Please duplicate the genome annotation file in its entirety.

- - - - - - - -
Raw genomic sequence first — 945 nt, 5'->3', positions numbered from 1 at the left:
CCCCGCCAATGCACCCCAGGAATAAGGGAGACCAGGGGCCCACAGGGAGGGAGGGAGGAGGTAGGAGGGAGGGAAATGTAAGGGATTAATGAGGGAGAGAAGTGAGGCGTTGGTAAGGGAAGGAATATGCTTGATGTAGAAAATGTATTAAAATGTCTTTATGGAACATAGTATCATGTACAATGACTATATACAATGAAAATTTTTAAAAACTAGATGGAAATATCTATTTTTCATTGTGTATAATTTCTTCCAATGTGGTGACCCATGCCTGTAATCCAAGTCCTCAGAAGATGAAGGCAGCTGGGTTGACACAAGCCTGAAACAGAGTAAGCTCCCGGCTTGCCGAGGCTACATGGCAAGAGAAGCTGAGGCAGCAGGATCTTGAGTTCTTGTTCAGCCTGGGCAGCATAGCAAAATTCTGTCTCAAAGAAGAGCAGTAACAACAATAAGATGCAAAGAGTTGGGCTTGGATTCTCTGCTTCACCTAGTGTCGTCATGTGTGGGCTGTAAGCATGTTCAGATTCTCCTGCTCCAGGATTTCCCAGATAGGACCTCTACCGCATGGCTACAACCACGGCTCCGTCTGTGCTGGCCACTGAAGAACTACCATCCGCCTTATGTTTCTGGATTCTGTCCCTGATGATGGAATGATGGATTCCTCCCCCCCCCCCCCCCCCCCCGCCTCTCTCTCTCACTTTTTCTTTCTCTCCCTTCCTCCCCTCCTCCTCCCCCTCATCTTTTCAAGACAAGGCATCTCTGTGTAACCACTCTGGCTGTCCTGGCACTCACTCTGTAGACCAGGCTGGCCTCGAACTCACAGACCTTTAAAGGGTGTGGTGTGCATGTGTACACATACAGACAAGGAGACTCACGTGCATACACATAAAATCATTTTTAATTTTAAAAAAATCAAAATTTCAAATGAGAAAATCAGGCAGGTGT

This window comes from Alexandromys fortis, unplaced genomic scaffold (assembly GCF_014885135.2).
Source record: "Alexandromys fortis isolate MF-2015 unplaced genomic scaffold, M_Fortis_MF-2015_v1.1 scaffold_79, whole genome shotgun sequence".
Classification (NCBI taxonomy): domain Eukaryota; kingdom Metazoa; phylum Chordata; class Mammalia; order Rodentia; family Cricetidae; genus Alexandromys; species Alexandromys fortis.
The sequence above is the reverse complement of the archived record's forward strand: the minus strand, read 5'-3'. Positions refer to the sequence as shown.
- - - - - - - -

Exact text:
Raw genomic sequence first — 945 nt, 5'->3', positions numbered from 1 at the left:
CCCCGCCAATGCACCCCAGGAATAAGGGAGACCAGGGGCCCACAGGGAGGGAGGGAGGAGGTAGGAGGGAGGGAAATGTAAGGGATTAATGAGGGAGAGAAGTGAGGCGTTGGTAAGGGAAGGAATATGCTTGATGTAGAAAATGTATTAAAATGTCTTTATGGAACATAGTATCATGTACAATGACTATATACAATGAAAATTTTTAAAAACTAGATGGAAATATCTATTTTTCATTGTGTATAATTTCTTCCAATGTGGTGACCCATGCCTGTAATCCAAGTCCTCAGAAGATGAAGGCAGCTGGGTTGACACAAGCCTGAAACAGAGTAAGCTCCCGGCTTGCCGAGGCTACATGGCAAGAGAAGCTGAGGCAGCAGGATCTTGAGTTCTTGTTCAGCCTGGGCAGCATAGCAAAATTCTGTCTCAAAGAAGAGCAGTAACAACAATAAGATGCAAAGAGTTGGGCTTGGATTCTCTGCTTCACCTAGTGTCGTCATGTGTGGGCTGTAAGCATGTTCAGATTCTCCTGCTCCAGGATTTCCCAGATAGGACCTCTACCGCATGGCTACAACCACGGCTCCGTCTGTGCTGGCCACTGAAGAACTACCATCCGCCTTATGTTTCTGGATTCTGTCCCTGATGATGGAATGATGGATTCCTCCCCCCCCCCCCCCCCCCCCGCCTCTCTCTCTCACTTTTTCTTTCTCTCCCTTCCTCCCCTCCTCCTCCCCCTCATCTTTTCAAGACAAGGCATCTCTGTGTAACCACTCTGGCTGTCCTGGCACTCACTCTGTAGACCAGGCTGGCCTCGAACTCACAGACCTTTAAAGGGTGTGGTGTGCATGTGTACACATACAGACAAGGAGACTCACGTGCATACACATAAAATCATTTTTAATTTTAAAAAAATCAAAATTTCAAATGAGAAAATCAGGCAGGTGT

This window comes from Alexandromys fortis, unplaced genomic scaffold (assembly GCF_014885135.2).
Source record: "Alexandromys fortis isolate MF-2015 unplaced genomic scaffold, M_Fortis_MF-2015_v1.1 scaffold_79, whole genome shotgun sequence".
Classification (NCBI taxonomy): domain Eukaryota; kingdom Metazoa; phylum Chordata; class Mammalia; order Rodentia; family Cricetidae; genus Alexandromys; species Alexandromys fortis.
The sequence above is the reverse complement of the archived record's forward strand: the minus strand, read 5'-3'. Positions refer to the sequence as shown.